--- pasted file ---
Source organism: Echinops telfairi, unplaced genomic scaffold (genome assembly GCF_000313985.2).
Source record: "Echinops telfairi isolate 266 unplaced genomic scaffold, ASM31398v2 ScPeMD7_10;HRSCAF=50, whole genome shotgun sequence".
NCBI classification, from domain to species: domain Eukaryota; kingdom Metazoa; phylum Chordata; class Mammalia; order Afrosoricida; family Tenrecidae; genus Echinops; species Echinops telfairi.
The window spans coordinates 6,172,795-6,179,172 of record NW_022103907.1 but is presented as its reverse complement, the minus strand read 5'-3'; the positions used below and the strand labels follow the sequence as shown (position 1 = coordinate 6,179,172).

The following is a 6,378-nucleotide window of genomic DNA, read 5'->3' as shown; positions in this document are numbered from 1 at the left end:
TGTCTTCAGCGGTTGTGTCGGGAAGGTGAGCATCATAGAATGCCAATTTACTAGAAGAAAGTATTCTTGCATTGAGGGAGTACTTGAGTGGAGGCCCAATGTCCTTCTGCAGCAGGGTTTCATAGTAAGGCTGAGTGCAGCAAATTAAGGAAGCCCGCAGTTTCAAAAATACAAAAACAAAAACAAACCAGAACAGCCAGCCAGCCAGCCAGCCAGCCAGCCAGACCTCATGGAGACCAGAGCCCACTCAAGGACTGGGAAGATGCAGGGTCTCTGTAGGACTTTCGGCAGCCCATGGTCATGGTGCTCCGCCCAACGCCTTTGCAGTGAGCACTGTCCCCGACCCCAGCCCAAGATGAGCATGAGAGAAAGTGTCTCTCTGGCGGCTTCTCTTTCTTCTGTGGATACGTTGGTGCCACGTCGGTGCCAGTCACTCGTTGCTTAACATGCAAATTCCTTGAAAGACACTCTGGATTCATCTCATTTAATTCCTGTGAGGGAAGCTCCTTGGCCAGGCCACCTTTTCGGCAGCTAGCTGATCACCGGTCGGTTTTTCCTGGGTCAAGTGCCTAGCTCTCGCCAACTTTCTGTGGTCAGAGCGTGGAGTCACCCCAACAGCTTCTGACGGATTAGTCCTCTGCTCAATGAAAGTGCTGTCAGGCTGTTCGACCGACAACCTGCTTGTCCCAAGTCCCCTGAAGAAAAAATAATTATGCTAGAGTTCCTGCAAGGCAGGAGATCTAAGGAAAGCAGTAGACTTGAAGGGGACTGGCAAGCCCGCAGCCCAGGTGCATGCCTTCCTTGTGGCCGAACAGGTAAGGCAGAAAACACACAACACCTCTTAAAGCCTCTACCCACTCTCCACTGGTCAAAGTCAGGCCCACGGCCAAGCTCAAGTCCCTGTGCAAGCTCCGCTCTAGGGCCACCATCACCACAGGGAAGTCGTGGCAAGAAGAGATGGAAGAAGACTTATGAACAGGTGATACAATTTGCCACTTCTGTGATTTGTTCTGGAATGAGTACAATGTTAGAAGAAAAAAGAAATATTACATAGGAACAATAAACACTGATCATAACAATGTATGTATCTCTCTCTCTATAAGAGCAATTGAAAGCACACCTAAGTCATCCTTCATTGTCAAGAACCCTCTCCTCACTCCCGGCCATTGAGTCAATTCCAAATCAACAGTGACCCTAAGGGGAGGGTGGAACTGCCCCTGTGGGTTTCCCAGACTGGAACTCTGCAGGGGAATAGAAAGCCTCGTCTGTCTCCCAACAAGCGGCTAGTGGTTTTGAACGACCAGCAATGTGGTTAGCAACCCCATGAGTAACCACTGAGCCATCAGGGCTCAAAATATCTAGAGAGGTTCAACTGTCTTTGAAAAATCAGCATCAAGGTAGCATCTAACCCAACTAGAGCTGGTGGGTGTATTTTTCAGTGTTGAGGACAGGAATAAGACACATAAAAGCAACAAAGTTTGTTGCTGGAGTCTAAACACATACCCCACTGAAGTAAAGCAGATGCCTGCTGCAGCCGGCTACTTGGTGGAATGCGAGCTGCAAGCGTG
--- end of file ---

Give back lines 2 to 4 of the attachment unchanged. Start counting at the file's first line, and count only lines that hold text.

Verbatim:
Source record: "Echinops telfairi isolate 266 unplaced genomic scaffold, ASM31398v2 ScPeMD7_10;HRSCAF=50, whole genome shotgun sequence".
NCBI classification, from domain to species: domain Eukaryota; kingdom Metazoa; phylum Chordata; class Mammalia; order Afrosoricida; family Tenrecidae; genus Echinops; species Echinops telfairi.
The window spans coordinates 6,172,795-6,179,172 of record NW_022103907.1 but is presented as its reverse complement, the minus strand read 5'-3'; the positions used below and the strand labels follow the sequence as shown (position 1 = coordinate 6,179,172).